“Learn software development in 12 weeks and kickstart your career as a successful programmer.” – many bootcamps advertise their programs with this appealing promise.

Many Camps don’t even charge a fee upfront but take a percentage of the first earnings after completing the program instead. Others guarantee to return the tuition fees if the participant is not able to find a decent job as a software developer after having completed the program. Accordingly many programs charge a high price of up to $20.000.

Now the first Coding Bootcamps like Stackademy or Hackership have entered the German market. The German Startup CareerFoundry on the other hand offers six-months e-learning courses in the fields of web development, UX design and UI design and guarantees your money back if you haven’t found the job of your dreams within six months after completing the program.

The question is: Can they deliver on that promise or are they just exploiting the hopes of people who look for a quick way to start or boost their career in software development? In other words: Do these programs only offer factual knowledge that will be outdated soon or are they able to provide their participants with skills and abilities that will help them to keep up with the dynamic development of technology 10 years from now and to have a long and successful career.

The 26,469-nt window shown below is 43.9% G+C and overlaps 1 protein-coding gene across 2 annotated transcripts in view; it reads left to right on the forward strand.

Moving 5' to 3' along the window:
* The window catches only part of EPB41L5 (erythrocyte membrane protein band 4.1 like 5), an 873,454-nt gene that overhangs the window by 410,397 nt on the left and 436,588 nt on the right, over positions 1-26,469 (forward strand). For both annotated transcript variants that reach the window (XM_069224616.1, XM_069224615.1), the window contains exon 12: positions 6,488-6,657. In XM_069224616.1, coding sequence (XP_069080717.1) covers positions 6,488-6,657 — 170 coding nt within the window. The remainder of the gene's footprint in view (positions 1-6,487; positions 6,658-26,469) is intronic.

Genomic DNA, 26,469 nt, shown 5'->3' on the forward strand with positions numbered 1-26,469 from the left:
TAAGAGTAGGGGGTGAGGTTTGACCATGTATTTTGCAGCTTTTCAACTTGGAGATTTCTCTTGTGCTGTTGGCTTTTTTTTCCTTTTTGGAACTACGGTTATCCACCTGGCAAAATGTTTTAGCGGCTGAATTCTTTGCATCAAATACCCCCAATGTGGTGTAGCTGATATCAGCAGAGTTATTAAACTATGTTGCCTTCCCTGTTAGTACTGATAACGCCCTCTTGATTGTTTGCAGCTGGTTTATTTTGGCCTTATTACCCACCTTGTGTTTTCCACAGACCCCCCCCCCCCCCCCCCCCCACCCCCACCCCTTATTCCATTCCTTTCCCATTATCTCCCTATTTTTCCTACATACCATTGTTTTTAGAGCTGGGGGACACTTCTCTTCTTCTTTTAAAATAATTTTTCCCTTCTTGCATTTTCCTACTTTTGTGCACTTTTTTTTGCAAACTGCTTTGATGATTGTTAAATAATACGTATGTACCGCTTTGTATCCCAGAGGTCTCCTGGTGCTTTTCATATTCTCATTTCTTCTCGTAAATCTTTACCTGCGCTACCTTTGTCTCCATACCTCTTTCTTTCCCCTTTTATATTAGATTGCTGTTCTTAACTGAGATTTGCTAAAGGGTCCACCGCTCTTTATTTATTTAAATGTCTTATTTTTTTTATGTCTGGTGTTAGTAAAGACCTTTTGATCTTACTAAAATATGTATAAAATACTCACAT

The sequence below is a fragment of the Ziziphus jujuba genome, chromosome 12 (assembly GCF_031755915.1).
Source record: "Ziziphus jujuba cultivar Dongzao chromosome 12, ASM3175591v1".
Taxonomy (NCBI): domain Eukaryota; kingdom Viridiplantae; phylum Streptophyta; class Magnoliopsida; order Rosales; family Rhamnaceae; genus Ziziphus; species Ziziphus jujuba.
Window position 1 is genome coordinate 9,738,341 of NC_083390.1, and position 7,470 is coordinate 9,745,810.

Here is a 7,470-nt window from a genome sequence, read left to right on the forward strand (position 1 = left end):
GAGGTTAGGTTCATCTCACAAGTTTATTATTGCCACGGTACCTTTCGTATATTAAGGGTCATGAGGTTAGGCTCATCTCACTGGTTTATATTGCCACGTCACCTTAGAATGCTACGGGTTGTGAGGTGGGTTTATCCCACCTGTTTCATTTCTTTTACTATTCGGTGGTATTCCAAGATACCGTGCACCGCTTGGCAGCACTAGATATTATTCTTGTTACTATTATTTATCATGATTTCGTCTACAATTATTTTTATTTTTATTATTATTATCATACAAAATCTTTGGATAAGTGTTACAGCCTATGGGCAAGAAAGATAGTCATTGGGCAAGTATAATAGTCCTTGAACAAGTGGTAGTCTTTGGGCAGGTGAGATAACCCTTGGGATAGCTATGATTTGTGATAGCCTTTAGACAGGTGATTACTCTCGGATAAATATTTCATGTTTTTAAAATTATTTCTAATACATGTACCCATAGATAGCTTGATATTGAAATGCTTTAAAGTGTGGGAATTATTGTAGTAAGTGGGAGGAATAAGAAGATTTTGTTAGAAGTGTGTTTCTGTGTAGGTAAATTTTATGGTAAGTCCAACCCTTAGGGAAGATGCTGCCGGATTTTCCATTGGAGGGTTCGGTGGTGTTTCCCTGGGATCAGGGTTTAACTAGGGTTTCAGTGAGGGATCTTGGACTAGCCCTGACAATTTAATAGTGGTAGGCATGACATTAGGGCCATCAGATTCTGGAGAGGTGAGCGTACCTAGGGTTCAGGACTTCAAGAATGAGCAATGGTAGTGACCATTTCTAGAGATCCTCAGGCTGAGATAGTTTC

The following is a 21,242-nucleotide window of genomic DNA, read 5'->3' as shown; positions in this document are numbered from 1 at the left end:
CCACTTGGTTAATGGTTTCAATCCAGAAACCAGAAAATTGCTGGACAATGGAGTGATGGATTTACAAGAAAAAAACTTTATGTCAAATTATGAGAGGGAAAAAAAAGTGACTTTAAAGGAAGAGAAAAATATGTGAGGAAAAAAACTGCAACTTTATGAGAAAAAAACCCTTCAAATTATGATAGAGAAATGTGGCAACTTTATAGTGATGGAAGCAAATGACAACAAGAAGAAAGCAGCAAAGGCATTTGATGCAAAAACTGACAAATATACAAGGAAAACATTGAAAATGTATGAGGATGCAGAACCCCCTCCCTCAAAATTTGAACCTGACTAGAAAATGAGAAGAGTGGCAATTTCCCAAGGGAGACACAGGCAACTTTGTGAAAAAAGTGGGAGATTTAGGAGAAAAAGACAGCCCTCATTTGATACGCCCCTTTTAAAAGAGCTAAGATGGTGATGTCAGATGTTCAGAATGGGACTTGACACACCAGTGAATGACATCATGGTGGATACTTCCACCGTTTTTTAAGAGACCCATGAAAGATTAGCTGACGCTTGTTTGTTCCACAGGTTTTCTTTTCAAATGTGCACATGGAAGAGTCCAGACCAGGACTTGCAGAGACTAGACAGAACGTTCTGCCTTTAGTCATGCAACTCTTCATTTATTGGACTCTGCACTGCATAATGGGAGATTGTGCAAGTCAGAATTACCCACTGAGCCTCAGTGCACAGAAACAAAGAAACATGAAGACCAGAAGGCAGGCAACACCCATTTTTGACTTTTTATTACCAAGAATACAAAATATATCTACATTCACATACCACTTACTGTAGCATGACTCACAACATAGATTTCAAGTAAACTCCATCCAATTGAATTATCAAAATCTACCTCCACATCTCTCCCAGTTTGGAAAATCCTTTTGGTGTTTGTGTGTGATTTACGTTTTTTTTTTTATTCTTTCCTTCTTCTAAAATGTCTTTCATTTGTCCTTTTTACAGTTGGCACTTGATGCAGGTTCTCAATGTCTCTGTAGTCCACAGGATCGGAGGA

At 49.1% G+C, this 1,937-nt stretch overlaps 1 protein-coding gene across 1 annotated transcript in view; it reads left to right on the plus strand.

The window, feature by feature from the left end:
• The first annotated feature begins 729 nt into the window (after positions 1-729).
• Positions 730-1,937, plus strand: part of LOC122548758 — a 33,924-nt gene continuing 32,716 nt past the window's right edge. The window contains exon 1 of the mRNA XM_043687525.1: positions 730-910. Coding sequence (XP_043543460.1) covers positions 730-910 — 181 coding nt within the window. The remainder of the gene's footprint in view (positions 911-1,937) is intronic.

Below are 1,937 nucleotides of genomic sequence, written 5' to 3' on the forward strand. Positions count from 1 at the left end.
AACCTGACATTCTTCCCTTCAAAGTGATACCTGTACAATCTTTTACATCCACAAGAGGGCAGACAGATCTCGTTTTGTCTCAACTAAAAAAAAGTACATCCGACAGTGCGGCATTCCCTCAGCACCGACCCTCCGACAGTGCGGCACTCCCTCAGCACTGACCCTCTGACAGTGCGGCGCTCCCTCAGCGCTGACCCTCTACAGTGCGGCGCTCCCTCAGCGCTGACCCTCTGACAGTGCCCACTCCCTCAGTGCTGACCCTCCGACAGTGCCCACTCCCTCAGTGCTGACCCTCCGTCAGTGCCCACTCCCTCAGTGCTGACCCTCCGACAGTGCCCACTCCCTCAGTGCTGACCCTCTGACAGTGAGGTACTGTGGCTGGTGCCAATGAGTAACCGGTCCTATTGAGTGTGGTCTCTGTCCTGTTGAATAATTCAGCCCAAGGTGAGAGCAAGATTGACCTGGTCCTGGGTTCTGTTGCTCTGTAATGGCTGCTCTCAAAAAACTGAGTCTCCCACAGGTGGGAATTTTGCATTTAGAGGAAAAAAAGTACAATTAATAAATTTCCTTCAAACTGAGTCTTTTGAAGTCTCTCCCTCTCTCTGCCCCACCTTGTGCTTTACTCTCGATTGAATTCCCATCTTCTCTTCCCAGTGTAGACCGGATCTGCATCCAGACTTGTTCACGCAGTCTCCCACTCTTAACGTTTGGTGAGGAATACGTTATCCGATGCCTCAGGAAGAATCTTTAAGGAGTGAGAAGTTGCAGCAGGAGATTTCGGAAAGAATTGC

Over 16,000 people graduated from coding bootcamps last year According to the Bootcamp Market Size Study 2015 by Course Report

Looking at the growing numbers, many participants seem to believe the promises. In the United States the number of graduates grew from 6,740 in 2014 to over 16,000 in 2015 according to the estimates of Course Report. Revenue has increased correspondingly from $52 million to $172 million in this sector.

A recent survey among 665 graduates from 44 different Coding Schools indicates, that most of the programs live up to their promise – at least in a short term view. 4 months after completing the program, 89 percent of graduates had a new job, their salary rose by an average of $18,000, making the average tuition of $11,852 for a Boot Camp program a good investment.


Looking at these figures it is hard not to extensively agree with those who see coding bootcamps as the future of education and at the same time proclaim the downfall of existing computer science programs. Roshan Choxi writes about his (as co-founder of a bootcamp perhaps not entirely unbiased) view on the subject in his article “Coding bootcamps are replacing computer science degrees” and gives as an example a quote from Daniel Gelernter, CEO of tech startup Dittach:

The thing I don’t look for in a developer is a degree in computer science. University computer science departments are in miserable shape: 10 years behind in a field that changes every 10 minutes. Computer science departments prepare their students for academic or research careers and spurn jobs that actually pay money. They teach students how to design an operating system, but not how to work with a real, live development team.

There isn’t a single course in iPhone or Android development in the computer science departments of Yale or Princeton. Harvard has one, but you can’t make a good developer in one term. So if a college graduate has the coding skills that tech startups need, he most likely learned them on his own, in between problem sets. As one of my developers told me: ‘The people who were good at the school part of computer science—just weren’t good developers.’ My experience in hiring shows exactly that.